USAID slams Health Dept procurement and supply 

Papua New Guinea’s Shadow Health Minister warned this week that the nation faces ‘catastrophic consequences’ from unprecedented levels of mismanagement within its health services, which is causing widespread suffering and preventable deaths. MP Joseph Yopyyopy, has set out a sobering set of statistics to back his assertions, including the shortages of medicines reported across the country, the TB crisis, the 12,000 children under five who die every year and the 1,500 women who do not survive childbirth.

Against this backdrop, over the past month PNGi has published a series of investigations into the supply of medicines and medical products to PNG’s hospital and health centres. They document abusive commercial transactions that are leading to the circulation of overpriced and substandard medical goods. In forthcoming features we will delve into the methods used by corrupt officials and companies, to circumvent oversight in the Department of Health, and defraud the public. These abusive contracts and frauds are critical factors that contribute to the extremely poor health outcomes and low life expectancy across the country.

The findings laid out by PNGi, have been further supported by a recent USAID study conducted into the Department of Health’s management of medicine and medical supply procurement.

The analysis, carried out by a private consultant from the international firm Chemonics, on behalf of the USAID Global Health Supply Chain Program, presents some disturbing results. It found:

  1. The average prices being paid by the Department of Health for medicines and medical products are ‘far above prices on the international market’;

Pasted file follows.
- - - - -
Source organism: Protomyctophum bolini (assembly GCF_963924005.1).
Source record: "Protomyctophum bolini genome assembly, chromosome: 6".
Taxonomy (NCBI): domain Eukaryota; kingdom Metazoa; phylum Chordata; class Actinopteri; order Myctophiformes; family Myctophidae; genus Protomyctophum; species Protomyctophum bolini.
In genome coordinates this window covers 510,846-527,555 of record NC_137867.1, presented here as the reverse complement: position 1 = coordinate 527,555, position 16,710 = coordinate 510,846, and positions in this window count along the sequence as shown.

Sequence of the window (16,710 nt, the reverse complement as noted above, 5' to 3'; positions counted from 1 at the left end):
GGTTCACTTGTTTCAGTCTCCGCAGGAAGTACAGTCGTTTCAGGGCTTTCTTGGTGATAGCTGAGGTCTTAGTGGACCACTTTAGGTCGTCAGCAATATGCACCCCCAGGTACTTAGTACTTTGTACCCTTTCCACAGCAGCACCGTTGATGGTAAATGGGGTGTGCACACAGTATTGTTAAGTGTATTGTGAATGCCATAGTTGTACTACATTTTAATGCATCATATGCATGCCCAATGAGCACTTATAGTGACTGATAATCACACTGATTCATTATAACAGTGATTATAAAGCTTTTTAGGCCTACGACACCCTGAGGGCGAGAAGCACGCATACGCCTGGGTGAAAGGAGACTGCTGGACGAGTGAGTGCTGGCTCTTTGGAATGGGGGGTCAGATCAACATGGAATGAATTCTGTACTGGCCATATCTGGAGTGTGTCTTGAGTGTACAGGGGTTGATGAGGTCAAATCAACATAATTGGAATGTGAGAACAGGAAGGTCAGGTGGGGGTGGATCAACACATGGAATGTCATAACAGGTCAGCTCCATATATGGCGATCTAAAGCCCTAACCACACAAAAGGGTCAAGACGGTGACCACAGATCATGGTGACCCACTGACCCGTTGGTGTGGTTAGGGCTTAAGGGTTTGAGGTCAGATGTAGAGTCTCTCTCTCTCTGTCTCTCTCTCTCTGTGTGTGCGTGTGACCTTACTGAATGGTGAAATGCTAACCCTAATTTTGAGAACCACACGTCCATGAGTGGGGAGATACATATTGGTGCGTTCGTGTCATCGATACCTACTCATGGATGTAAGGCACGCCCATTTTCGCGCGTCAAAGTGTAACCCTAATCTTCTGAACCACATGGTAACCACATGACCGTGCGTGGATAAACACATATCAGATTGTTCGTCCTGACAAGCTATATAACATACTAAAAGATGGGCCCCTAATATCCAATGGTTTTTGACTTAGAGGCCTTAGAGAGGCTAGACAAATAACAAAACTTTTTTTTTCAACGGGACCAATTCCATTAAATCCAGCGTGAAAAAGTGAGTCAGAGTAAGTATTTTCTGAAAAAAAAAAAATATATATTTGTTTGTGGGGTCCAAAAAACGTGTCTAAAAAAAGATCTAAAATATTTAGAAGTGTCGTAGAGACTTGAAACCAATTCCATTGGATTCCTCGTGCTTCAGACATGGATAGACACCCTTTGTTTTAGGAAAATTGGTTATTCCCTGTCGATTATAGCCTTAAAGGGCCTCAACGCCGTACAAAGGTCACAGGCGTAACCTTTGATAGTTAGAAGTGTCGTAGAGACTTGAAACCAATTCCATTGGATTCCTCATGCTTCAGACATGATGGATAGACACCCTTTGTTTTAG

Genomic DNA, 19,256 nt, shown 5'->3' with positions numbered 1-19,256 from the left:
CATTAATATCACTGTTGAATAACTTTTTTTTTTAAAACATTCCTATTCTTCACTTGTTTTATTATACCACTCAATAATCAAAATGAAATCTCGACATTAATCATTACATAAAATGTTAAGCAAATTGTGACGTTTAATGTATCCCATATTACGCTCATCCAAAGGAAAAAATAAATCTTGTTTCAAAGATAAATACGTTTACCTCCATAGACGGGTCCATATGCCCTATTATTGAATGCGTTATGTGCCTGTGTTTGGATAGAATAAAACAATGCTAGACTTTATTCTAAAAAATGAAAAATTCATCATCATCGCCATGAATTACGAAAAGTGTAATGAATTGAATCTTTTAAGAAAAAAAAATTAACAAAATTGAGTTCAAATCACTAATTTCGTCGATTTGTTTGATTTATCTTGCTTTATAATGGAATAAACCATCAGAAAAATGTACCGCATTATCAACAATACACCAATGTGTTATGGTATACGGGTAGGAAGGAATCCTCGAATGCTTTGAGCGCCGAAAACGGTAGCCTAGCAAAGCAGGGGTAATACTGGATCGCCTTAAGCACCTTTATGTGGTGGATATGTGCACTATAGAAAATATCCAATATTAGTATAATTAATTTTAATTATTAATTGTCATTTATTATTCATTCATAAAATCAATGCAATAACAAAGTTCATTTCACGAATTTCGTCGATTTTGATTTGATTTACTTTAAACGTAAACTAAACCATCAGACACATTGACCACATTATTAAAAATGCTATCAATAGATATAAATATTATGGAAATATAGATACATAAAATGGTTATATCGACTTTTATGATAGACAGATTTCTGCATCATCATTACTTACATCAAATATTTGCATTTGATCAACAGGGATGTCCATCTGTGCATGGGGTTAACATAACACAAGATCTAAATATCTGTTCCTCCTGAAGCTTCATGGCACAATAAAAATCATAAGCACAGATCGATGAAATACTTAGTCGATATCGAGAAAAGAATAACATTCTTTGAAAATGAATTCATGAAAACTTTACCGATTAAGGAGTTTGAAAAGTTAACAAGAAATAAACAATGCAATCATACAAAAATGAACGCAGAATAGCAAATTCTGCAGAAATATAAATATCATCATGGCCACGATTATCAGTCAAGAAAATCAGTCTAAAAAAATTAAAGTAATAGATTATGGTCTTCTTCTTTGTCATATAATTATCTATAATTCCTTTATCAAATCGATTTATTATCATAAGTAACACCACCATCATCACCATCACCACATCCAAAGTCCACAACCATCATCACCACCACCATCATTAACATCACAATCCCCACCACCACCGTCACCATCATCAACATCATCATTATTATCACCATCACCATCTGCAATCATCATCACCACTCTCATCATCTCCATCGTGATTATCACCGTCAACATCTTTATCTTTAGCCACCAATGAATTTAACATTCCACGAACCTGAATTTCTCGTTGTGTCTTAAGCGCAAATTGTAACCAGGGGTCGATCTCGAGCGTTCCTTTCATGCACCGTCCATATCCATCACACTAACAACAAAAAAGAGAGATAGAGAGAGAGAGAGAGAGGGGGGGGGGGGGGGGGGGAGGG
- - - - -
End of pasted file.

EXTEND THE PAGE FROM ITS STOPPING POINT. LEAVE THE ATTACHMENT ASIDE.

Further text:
2. There is a lack of routine quality control testing by either supplier or the Department; and
  3. Proper purchasing procedures are not being followed. 

The analysis also highlighted a number of further factors that could be indicative of possibly illegal or criminal behavior, and which certainly warrant further investigation. For example:

  • Orders being issued without approval;
  • Two suppliers being responsible for more than half the total value of all supplies;
  • Many items ordered having no catalogue number so they cannot be tracked; and
  • One supplier receiving ‘a significant proportion of business from two Area Medical Stores’ which was ‘against national trends’. 

Overall, the picture painted in the USAID assessment is one of chaos, with drug requests from centres around the country being dealt with on an ad hoc individual basis, supplies being ordered and dispatched with no proper paperwork, most purchase approvals being given after the supply has been completed, and no attempts to ensure either value for money or the quality of products supplied.

Two of twenty-four samples tested in the study did not meet the required specification; that is, alarmingly, over 8% of the samples tested. Even given the low sample size, these results indicate a very real risk to public health from the supply of substandard medicines and medical products; something that was also highlighted in the discussion around Borneo Pacific Pharmaceuticals in Part 1 of Profiting from Sickness.

Although USAID says its review was requested by the Senior Executive Management team in the National Department of Health, and it made 12 recommendations to address the serious failings identified, PNGi has been informed no remedial action has been taken. This is something the Shadow Health Minister should be raising immediately with his counterpart on the government side and the Department Secretary.